Sugar firms eye longer fuel tax suspension
The country’s biggest group of sugar producers has expressed its support for the government’s plan to temporarily suspend the additional excise tax on fuel, but recommended that the second phase of the new tax reform be suspended entirely.
In a statement released Thursday, the Confederation of Sugar Producers’ Association Inc. (Confed) said it welcomed the recent announcement of the Department of Finance to suspend the additional increase in the excise tax on fuel for the first three months of 2019. However, the group said the suspension should go beyond the three-month reprieve in light of the country’s high inflation rate.
“While we are certainly grateful for this move, we hope that the DOF will continue suspending not just the excise tax on fuel but the implementation of the entire second phase of the Tax Reform for Acceleration and Inclusion (TRAIN) law,” the group said.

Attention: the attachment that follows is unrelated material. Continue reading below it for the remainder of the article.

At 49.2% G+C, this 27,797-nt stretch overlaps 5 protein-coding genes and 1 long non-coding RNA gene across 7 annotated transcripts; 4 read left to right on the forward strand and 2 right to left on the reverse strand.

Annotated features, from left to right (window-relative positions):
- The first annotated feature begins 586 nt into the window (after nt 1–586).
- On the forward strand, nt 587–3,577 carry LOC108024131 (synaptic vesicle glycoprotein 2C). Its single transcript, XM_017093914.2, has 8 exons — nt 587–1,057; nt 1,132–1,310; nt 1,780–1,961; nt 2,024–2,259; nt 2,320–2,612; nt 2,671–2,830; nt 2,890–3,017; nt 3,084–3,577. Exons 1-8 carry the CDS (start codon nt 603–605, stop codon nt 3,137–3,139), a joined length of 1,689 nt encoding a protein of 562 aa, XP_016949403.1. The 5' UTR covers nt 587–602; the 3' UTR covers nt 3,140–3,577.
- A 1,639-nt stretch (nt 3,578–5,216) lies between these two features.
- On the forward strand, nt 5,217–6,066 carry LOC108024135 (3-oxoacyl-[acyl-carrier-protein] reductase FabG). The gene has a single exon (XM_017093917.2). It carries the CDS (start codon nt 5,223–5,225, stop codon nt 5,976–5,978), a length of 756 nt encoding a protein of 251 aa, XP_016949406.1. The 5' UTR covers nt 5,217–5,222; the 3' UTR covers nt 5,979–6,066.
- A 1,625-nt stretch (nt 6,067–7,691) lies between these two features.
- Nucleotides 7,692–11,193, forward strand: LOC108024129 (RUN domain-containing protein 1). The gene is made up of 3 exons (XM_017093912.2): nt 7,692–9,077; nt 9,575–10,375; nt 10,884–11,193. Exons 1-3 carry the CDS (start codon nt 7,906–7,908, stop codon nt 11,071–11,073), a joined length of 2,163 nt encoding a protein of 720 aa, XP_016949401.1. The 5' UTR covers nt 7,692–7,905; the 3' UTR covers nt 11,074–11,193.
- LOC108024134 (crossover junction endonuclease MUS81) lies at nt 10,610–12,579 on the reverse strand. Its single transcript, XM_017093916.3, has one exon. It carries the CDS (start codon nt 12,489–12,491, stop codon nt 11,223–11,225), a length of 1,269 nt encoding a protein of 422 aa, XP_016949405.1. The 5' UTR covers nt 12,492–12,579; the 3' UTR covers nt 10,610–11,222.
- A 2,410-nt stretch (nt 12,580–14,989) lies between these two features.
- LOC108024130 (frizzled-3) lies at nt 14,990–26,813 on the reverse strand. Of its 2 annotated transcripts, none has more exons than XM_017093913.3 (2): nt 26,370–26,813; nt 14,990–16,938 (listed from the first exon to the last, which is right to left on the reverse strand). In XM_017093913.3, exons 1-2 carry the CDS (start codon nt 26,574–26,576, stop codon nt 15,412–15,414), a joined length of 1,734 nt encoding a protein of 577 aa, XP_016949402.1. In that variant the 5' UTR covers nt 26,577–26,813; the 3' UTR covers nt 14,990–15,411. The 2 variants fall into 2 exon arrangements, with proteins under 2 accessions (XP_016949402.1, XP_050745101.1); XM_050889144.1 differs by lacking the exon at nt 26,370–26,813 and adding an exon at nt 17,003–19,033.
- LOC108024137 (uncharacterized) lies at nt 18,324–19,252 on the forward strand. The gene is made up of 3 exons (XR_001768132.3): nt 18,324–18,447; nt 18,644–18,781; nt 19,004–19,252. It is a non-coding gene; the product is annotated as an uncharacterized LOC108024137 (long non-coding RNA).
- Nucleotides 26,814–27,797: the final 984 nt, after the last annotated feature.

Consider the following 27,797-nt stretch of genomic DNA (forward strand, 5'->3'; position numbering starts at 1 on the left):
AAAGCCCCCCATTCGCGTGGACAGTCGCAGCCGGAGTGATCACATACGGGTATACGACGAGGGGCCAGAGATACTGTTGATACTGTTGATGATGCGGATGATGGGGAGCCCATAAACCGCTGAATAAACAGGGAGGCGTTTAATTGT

“With mechanization at the forefront of our program to enhance our global competitiveness, the imposition of excise tax has greatly increased our production cost. While mechanization’s intent is to lower our production cost, the same has not been achieved because of the implementation of the TRAIN law,” it added.
In sugar production, fuel is a primary component such that it affects the planting, harvesting and transporting of the commodity.
Confed accounts for more than 60 percent of farmers in the sugar industry.
In a separate statement, Emilio Yulo, who represents the planters in the Sugar Regulatory Administration (SRA), supported the call of the stakeholders and recommended that the suspension be extended for at least six months to a year, “or until the people fully recover from the effects of TRAIN 1.”
“Part of our mandate in SRA is to encourage mechanization of farms to make them more efficient and globally competitive. How can our sugar planters continue to compete when they have to contend with the high cost of fuel?” he said.
The TRAIN law seeks to increase the excise tax on fuel by P4.50 a liter in 2019 and P6 a liter by 2020, after it imposed an adjustment of P2.50 a liter this year. The additional excise tax was seen to have contributed to jacking up prices of basic goods and services in the market.
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